A recent study showed that crewed missions to and from the moon would face an increased risk of extreme space weather events in just five years.
In recent years, space agencies around the world have been preparing to return to the moon.
As well as developing the sophisticated systems needed to ensure the safety of astronauts in a dangerous extraterrestrial environment, space agencies should consider the ever-present danger from space weather – coronal mass ejections. During them, the instability of the Sun’s magnetic field leads to the release of a huge amount of superheated plasma.
Space weather is also highly unpredictable, making it difficult to predict beyond the short term. And yet there is data that scientists can rely on.
For example, the Sun and its powerful magnetic field follow an approximately 11-year cycle of activity, during which the north and south magnetic poles of a star change their position. During each of these repeating cycles, a solar maximum occurs, during which the star is most active. Also, the star passes through the solar minimum – a relatively quiet phase. Each solar cycle is measured from the beginning of one solar minimum to the beginning of the next.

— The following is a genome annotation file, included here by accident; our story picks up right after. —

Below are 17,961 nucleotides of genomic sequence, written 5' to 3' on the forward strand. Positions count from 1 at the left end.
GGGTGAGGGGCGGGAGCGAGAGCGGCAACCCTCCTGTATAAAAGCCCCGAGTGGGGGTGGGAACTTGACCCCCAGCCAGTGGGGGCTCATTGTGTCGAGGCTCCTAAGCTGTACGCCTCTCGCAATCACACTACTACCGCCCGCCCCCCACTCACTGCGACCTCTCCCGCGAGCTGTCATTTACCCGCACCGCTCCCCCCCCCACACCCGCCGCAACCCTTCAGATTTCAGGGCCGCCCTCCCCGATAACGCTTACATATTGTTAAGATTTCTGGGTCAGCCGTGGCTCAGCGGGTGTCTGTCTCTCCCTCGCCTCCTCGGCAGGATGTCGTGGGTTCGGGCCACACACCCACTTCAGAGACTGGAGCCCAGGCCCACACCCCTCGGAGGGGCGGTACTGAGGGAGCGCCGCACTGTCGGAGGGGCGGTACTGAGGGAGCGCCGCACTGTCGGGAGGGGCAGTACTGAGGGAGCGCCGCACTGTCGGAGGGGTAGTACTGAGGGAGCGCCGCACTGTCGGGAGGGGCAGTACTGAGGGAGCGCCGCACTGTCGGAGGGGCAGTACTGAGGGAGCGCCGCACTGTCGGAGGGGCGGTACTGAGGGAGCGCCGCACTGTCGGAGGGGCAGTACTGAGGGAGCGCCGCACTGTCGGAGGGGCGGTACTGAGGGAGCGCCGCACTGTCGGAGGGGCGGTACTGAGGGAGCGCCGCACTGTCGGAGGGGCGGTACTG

Research from the University of Reading shows that planned missions to the Moon and beyond are at greater risk due to extreme weather events if their launch dates are pushed back to the late 2020s. The authors combined statistical modeling of the occurrence of storms with ground-based observations of global geomagnetic data over 150 years.
The analysis revealed a number of key characteristics of extreme space weather events.
The sun entered its last (and current) cycle in December 2019. Any crewed missions to and from the moon between 2026 and 2030 will face extreme and potentially hazardous space weather, according to a new study.